It should be noted that the configurations of FIGS. 2a-2f have included processors 103 and 104 attached to ports H and G of the SIU 100. This configuration of processors 103 and 104 are designated as processor pair 0 or simply a processor 0. (See FIG. 4 reference numeral 411 which is the 4 bit counter for processor number 0). It should be understood that similar configurations as those shown in FIGS. 2a-2f are also possible utilizing processors 105 and 106 attached to ports F, E of SIU 100. (See FIG. 4 reference numeral 410 which is the 4 bit counter for the configuration for those IOP processors attached to ports E and F respectively and designated as processor number 1).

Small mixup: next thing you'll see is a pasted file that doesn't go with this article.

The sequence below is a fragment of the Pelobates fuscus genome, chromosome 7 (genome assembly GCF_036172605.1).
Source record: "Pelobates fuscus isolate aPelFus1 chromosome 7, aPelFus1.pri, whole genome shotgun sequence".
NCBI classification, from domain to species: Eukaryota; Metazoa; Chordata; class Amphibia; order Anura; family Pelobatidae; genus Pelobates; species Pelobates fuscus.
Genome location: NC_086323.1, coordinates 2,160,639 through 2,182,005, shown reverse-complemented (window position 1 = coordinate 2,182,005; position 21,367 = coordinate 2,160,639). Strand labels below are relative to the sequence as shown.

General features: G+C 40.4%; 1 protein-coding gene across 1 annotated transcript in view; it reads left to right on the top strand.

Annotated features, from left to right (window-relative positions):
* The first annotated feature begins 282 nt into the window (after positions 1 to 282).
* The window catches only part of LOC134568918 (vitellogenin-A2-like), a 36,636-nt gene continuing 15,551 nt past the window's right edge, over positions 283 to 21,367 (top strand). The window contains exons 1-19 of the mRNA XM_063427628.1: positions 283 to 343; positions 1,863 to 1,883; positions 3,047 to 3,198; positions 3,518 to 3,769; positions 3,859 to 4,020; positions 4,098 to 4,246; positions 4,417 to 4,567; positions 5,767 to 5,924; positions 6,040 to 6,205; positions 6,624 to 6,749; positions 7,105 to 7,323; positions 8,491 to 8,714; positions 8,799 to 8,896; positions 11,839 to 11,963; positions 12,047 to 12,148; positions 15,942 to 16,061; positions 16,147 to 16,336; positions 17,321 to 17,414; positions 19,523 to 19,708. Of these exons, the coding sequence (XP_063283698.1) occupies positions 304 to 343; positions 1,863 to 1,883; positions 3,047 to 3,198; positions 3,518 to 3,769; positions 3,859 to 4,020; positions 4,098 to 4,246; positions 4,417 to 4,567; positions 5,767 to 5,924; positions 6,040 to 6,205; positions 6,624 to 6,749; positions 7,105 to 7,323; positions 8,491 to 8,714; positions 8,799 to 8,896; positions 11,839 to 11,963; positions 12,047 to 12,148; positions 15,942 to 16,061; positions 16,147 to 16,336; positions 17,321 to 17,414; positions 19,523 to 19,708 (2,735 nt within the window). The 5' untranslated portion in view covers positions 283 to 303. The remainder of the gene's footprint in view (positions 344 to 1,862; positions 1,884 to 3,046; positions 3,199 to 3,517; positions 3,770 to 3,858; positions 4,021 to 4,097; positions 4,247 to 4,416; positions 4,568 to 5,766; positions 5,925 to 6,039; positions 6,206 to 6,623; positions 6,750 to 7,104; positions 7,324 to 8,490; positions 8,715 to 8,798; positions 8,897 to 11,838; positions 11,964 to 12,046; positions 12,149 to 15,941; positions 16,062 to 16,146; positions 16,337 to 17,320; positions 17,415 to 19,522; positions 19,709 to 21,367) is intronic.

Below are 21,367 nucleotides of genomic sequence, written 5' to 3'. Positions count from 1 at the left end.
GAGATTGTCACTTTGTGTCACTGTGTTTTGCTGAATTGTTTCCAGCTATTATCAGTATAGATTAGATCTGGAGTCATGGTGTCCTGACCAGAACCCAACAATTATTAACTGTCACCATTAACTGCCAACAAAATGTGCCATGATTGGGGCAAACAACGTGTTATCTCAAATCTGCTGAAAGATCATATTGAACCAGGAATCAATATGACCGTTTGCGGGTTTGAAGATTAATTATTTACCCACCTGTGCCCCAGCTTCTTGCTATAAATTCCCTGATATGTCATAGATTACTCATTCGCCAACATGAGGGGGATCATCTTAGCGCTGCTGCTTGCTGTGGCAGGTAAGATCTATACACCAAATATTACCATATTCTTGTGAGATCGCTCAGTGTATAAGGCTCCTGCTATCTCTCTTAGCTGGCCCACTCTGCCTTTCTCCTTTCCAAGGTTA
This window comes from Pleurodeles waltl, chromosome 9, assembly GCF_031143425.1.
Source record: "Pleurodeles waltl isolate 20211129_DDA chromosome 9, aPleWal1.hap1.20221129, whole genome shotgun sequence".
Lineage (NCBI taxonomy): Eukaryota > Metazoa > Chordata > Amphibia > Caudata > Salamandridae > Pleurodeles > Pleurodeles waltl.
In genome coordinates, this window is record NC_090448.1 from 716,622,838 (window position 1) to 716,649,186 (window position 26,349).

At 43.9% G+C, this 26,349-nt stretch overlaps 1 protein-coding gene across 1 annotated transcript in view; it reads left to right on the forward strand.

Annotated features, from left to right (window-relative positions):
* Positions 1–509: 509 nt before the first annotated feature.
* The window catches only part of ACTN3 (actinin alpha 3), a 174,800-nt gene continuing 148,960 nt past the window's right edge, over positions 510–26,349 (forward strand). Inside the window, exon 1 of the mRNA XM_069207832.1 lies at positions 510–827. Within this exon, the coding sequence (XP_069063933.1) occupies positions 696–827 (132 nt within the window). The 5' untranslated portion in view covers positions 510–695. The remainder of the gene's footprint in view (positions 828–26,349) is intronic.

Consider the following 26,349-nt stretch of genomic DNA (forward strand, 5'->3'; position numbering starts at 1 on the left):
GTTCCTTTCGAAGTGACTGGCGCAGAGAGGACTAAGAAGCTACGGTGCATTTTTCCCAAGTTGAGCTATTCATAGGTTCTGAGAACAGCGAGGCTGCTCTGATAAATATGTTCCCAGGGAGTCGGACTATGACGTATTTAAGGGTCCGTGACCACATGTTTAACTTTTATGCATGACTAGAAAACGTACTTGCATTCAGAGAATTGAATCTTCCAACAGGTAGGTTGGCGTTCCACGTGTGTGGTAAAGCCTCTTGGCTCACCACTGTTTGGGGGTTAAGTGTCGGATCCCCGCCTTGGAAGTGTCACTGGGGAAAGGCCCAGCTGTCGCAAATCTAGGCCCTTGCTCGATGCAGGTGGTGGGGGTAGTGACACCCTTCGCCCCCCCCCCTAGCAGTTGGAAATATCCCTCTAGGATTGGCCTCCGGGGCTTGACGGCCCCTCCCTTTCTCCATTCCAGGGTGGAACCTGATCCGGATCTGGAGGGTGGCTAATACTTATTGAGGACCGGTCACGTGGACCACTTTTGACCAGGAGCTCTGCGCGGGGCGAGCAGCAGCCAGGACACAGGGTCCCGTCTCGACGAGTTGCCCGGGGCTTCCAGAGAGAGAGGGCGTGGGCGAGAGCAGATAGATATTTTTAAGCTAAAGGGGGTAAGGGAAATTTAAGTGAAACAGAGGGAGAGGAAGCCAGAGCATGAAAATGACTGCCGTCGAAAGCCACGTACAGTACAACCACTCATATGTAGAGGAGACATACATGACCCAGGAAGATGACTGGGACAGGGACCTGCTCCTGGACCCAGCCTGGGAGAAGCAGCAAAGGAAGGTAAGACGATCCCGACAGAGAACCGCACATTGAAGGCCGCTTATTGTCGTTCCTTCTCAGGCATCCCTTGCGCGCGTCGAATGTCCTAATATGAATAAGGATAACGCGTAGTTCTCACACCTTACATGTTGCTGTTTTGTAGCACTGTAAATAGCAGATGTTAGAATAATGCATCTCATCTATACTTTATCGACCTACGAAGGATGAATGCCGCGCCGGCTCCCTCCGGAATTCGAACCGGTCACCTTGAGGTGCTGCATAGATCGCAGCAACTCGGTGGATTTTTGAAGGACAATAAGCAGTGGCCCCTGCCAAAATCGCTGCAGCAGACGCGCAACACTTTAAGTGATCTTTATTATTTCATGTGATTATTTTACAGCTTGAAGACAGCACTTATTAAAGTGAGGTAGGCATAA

Referring now to FIG. 3 there is a flow chart of the operation performed by the invention. The automatic reconfiguration apparatus is started when it receives an initialize request signal from either a console or central computer system, and also receives an operational signal from the unit making the request. (See block 301). The operational signal indicates that the unit making the request is physically in place, that power is applied to it, and that the port coupling the requesting unit to the system interface unit (SIU) 100 is unmasked. The OR'ed output of these request signals are then applied to set the automatic reconfiguration flag which is flip-flop 414 on FIG. 4. With this reconfiguration flag set (i.e. the Q output terminal of flip-flop 414 is high) the system assumes the reconfiguration mode. The AND'ed initialize request signal and operational signal is then applied to the 4 bit register 413 indicating the unit making the initialized request. (See block 302). The next step (block 303) is to generate an IOP initialize signal via OR gate 406 and reset the entire system including the interval timer 412. (Details of these operations will be discussed in greater detail infra). The IOP initialize signal is generated via 4 bit counter 408 and OR gate 406. Normally 4 bit counter 408 is in the count zero state and remains in that state until it is triggered by an external signal, whereupon it steps through 16 consecutive counts responsive to each clock signal until it returns to its initial count zero state where it is once again disabled and remains there until the next initiating signal. (It should be noted by referring to FIG. 4 that the SYS-INT-CNT-0*100 signal from the 4 bit counter is true when the signal is high. This is because of the convention adopted on FIG. 4 whereby an asterisk is followed by 3 digits generally 000 or 100. If the first digit after the asterisk is a zero, it indicates that the statement is true when the signal is low whereas when the first digit following the asterisk is a 1 it indicates that the statement is true when the signal is high). Accordingly, the IOP initialize signal is generated on count 0 when 4 bit counter 408 is low; this signal is inverted through OR gate 406 to generate the IOP initialize signal. The IOP initialize signal is applied to the IOP unit (not shown) to initialize it to a known state and also it is applied to the 24 bit interval counter 412 to reset it. Finally the last operation (block 304) is initializing the configuration apparatus of FIG. 4 is to unmask the ports for a selected local memory and IOP processor configuration. This is done on the 15th count of 4 bit counter 408 to be discussed infra. It has previously been shown that the output signal generated in OR/NOR gate 407 in addition to being applied to flip-flop 414 is also applied to 4 bit counter 408 to commence one cycle of 16 counts. This same signal is also applied to the J terminal of JK flip-flop 431 to generate on the Q output terminal of flip-flop 431 a high signal SIU-SYS-INIT*100. This high signal is applied to each of the 4 bit counters 410 and 411 to reset them to an initial state. The SIU-SYS-INIT signal is also used to set all 14 mask bits on in the port mask register through OR gate 432. When 4 bit counter 408 reaches count 10 (decimal) a high signal SYS-INIT-CNT-10*100 is generated and applied to the K terminal of JK flip-flop 431 to reset the Q output terminal to a low state. This removes the reset signal from configuration counters 410 and 411 respectively, thus leaving them in a cleared state so that either one may receive the configuration code for a selected initial configuration. On count 15 of 4 bit counter 408 a high signal SYS-INIT-CNT-15*100 is generated and is applied to the J terminal to set JK flip-flop 430. This generates a high signal START*100 on the Q output terminal of JK flip-flop 430. The START*100 signal is applied for one clock cycle to configuration counters 410 and 411 which permit the loading of the initial configuration code selected by an operator from the configuration panel. (It should be noted that whereas in prior art systems the operator manually selected the initial configuration he also manually selected the subsequent configurations in the event of failures of the bootload which is not the case with this invention). The next state to be set into counters 410 and 411 is available as outputs so these signals are applied to the 14 bit port mask register to unmask the initial configuration corresponding to the selected configuration of FIGS. 2a-2f of LM/IOPP. (Port mask registers are well known in the art and store a selected code, which can be applied to individual ports to select any one of the configurations of FIGS. 2a- 2f). When this state is reached the automatic configuration apparatus is initialized and ready to perform its first bootload. (See block 304). As noted before, the actual bootloader is not a part of this invention and in prior art may be firmware or software.